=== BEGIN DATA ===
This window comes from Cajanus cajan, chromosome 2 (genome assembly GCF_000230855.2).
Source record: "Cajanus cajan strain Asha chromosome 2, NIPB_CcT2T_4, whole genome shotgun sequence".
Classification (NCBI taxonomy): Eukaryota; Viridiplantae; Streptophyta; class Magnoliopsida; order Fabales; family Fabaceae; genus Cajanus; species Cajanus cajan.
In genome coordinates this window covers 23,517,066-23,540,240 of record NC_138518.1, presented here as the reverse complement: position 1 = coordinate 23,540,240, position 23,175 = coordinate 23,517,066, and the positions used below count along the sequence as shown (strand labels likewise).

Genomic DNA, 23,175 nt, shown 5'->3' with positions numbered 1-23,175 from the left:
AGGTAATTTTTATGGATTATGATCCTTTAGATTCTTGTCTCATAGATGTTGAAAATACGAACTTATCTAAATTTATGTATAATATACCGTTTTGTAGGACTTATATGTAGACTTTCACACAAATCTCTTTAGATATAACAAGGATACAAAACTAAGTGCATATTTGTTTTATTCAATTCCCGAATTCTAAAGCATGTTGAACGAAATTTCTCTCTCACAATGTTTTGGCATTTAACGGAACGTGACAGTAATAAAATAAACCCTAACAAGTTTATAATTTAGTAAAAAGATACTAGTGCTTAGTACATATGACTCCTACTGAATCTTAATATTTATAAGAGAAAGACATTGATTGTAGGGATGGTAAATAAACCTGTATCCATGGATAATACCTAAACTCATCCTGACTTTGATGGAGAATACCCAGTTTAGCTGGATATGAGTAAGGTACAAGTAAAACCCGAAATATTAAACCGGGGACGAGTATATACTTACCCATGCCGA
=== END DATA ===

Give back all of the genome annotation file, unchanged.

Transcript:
This window comes from Cajanus cajan, chromosome 2 (genome assembly GCF_000230855.2).
Source record: "Cajanus cajan strain Asha chromosome 2, NIPB_CcT2T_4, whole genome shotgun sequence".
Classification (NCBI taxonomy): Eukaryota; Viridiplantae; Streptophyta; class Magnoliopsida; order Fabales; family Fabaceae; genus Cajanus; species Cajanus cajan.
In genome coordinates this window covers 23,517,066-23,540,240 of record NC_138518.1, presented here as the reverse complement: position 1 = coordinate 23,540,240, position 23,175 = coordinate 23,517,066, and the positions used below count along the sequence as shown (strand labels likewise).

Genomic DNA, 23,175 nt, shown 5'->3' with positions numbered 1-23,175 from the left:
AGGTAATTTTTATGGATTATGATCCTTTAGATTCTTGTCTCATAGATGTTGAAAATACGAACTTATCTAAATTTATGTATAATATACCGTTTTGTAGGACTTATATGTAGACTTTCACACAAATCTCTTTAGATATAACAAGGATACAAAACTAAGTGCATATTTGTTTTATTCAATTCCCGAATTCTAAAGCATGTTGAACGAAATTTCTCTCTCACAATGTTTTGGCATTTAACGGAACGTGACAGTAATAAAATAAACCCTAACAAGTTTATAATTTAGTAAAAAGATACTAGTGCTTAGTACATATGACTCCTACTGAATCTTAATATTTATAAGAGAAAGACATTGATTGTAGGGATGGTAAATAAACCTGTATCCATGGATAATACCTAAACTCATCCTGACTTTGATGGAGAATACCCAGTTTAGCTGGATATGAGTAAGGTACAAGTAAAACCCGAAATATTAAACCGGGGACGAGTATATACTTACCCATGCCGA